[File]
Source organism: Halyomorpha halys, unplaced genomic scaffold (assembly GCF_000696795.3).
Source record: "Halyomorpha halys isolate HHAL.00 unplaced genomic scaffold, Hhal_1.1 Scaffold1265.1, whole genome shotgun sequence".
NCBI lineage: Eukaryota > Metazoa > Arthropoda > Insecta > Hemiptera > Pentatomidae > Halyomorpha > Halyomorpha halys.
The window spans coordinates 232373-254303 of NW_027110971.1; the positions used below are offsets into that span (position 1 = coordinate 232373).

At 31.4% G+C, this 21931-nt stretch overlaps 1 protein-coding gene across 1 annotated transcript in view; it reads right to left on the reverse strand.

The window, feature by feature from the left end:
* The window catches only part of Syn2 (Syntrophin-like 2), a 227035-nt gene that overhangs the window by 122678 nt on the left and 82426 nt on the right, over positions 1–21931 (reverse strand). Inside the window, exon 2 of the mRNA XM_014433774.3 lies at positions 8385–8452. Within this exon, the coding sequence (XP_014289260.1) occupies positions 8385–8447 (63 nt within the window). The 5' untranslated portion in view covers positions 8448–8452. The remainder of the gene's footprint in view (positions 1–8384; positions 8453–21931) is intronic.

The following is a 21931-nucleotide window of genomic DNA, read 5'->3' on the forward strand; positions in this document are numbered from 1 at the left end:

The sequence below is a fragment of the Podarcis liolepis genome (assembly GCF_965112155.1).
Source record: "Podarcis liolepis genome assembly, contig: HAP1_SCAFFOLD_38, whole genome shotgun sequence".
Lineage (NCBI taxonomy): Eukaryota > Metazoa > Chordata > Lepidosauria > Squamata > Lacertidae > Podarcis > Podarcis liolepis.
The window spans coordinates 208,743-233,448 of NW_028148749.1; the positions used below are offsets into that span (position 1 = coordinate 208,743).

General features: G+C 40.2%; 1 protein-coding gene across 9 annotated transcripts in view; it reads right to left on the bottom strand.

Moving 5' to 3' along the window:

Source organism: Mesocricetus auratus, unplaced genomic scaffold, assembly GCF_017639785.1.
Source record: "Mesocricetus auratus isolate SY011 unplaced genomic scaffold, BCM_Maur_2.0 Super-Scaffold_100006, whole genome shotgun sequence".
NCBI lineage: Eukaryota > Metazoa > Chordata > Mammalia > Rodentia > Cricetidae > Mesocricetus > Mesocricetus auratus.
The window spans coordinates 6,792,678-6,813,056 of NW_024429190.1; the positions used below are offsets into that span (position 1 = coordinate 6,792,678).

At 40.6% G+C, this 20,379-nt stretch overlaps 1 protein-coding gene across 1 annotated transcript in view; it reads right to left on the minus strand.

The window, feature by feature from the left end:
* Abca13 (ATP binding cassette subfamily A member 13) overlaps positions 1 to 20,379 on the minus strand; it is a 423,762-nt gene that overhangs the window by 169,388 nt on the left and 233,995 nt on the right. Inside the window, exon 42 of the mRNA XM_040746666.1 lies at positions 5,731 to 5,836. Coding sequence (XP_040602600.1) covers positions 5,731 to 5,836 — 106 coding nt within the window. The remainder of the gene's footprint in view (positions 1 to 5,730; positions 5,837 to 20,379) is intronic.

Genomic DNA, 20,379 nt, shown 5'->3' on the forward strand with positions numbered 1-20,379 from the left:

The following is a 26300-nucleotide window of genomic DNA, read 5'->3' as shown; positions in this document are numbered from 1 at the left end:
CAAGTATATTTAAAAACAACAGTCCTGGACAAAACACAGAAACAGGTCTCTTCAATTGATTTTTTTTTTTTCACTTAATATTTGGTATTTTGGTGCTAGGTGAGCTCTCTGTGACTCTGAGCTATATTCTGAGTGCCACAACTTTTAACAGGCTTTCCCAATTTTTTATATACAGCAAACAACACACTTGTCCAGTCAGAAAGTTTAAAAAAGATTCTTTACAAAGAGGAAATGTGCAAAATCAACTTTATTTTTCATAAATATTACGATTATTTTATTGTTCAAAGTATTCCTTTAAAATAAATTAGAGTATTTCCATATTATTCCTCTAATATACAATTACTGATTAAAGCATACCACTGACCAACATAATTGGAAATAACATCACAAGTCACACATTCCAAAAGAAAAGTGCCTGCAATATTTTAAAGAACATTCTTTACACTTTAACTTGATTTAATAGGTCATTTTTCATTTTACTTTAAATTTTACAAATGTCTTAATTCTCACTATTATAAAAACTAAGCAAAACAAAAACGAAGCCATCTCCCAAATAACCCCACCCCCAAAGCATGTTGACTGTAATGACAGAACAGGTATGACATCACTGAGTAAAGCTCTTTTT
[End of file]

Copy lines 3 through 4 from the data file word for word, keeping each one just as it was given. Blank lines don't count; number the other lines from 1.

NCBI lineage: Eukaryota > Metazoa > Arthropoda > Insecta > Hemiptera > Pentatomidae > Halyomorpha > Halyomorpha halys.
The window spans coordinates 232373-254303 of NW_027110971.1; the positions used below are offsets into that span (position 1 = coordinate 232373).